Weinberg Welcomes Action By Nj Congressmen On Lottery Privatization

While Assemblywoman Linda Stender, D-Union, looks on, Senator Loretta Weinberg, B-Bergen, speaks at a news conference at the Statehouse urging Governor Christie to act on her legislation to restore funding for family planning and women’s health services which was cut in the FY 2011 Budget.

TRENTON � Senate Majority Leader Loretta Weinberg, the sponsor of legislation that would require legislative approval before the Christie Administration could privatize the State Lottery and a Senate resolution urging the administration to seek legal input from the U.S. Department of Justice before moving ahead with the contract, issued the following statement on Wednesday welcoming the action by six members of the New Jersey congressional delegation calling on Attorney General Eric Holder to conduct a review of the deal:

�In addition to the serious questions about the wisdom of privatizing the New Jersey Lottery there are legal questions as well. Past legal opinions by the U.S. Justice Department cast more doubts about the administrations rush to privatization. If there are legal problems with this deal, they could come back to cost the state in ways that could hurt the lottery directly and have a negative impact on the important services it supports. The administration should have sought this legal input before moving ahead in such a stubborn way.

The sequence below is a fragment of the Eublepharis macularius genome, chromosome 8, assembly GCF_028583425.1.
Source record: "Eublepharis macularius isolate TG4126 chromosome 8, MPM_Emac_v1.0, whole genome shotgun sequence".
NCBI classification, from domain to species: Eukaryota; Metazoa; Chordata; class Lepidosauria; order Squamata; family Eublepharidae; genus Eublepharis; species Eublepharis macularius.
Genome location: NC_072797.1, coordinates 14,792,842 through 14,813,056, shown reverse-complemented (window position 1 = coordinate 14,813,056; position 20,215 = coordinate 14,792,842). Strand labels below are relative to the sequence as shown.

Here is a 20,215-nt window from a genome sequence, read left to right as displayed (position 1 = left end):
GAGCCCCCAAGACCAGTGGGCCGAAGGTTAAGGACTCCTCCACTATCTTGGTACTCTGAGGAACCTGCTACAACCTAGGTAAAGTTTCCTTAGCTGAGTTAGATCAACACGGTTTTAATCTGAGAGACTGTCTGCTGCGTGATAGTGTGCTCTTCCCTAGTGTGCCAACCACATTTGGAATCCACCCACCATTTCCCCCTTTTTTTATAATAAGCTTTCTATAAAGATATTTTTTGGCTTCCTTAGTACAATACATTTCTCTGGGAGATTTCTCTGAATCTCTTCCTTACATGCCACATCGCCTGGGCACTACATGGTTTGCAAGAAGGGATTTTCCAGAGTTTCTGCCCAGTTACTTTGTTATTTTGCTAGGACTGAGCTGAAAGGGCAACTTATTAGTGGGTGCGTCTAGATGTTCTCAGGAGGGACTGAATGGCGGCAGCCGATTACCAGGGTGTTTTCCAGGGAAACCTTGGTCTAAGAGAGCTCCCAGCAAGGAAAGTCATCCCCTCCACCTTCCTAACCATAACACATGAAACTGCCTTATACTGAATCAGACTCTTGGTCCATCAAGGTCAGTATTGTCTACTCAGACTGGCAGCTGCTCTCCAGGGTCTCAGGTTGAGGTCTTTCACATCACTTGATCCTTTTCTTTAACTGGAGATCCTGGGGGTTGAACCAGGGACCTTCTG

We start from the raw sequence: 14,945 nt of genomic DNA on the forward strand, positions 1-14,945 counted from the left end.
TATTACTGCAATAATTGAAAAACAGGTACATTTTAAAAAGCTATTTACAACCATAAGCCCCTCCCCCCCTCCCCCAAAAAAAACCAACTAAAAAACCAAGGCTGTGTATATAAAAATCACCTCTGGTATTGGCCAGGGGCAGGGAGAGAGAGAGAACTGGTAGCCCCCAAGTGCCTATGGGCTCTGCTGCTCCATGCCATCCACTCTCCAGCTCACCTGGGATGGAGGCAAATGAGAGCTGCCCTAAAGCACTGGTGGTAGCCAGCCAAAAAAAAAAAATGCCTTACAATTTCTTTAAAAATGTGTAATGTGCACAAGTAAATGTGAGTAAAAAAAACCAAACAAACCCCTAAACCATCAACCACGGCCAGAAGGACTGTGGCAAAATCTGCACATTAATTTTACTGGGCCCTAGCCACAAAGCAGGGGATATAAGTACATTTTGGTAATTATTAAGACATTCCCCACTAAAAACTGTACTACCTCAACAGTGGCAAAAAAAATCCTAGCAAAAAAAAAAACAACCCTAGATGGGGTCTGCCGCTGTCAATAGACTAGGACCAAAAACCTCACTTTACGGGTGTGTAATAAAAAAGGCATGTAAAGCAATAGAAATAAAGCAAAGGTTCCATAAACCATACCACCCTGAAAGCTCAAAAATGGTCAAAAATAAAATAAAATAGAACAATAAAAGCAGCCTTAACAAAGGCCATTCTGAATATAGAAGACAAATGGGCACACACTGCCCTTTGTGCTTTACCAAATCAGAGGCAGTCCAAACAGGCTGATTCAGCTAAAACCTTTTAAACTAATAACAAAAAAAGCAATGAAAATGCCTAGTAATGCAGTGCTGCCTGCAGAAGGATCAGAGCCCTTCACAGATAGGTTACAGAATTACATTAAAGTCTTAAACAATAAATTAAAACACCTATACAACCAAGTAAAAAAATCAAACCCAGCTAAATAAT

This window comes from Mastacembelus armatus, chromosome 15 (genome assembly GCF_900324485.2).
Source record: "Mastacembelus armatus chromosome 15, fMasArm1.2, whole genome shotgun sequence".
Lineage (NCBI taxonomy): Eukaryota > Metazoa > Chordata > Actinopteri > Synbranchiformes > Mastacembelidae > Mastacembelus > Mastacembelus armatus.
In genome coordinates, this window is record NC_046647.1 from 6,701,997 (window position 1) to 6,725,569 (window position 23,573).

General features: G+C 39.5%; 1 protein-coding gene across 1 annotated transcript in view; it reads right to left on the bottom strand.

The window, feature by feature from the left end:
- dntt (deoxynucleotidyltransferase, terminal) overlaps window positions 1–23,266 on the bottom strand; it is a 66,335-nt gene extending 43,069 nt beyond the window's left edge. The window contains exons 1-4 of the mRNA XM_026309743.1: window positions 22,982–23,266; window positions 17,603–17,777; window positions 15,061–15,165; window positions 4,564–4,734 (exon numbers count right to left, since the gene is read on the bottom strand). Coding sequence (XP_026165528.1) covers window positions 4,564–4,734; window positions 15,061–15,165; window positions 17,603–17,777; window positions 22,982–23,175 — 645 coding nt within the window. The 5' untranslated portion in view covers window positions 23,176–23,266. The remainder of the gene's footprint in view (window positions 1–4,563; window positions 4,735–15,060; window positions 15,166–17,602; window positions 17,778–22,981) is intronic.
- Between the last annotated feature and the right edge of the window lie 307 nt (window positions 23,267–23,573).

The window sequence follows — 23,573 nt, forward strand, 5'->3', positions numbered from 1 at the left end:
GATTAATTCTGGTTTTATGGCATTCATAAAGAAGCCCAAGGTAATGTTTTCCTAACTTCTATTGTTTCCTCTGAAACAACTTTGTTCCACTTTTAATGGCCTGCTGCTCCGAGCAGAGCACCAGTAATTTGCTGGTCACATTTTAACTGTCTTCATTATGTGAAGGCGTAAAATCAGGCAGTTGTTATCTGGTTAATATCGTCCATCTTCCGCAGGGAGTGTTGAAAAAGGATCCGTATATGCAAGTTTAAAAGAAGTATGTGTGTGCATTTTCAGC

�I welcome the action by the members of the New Jersey congressional delegation. They recognize the same potential problems with the privatization plan that we have. The administration should put the contract on hold and wait for a legal opinion from the Justice Department.

�Privatization is a costly risk and possibly a legal risk for New Jersey. The New Jersey Lottery is one of the most successful and profitable lotteries in the country, generating close to one billion dollars a year for public schools, senior citizens and state institutions. Lottery sales are also important to small businesses throughout the state. We don�t want them to lose out while a private company profits.�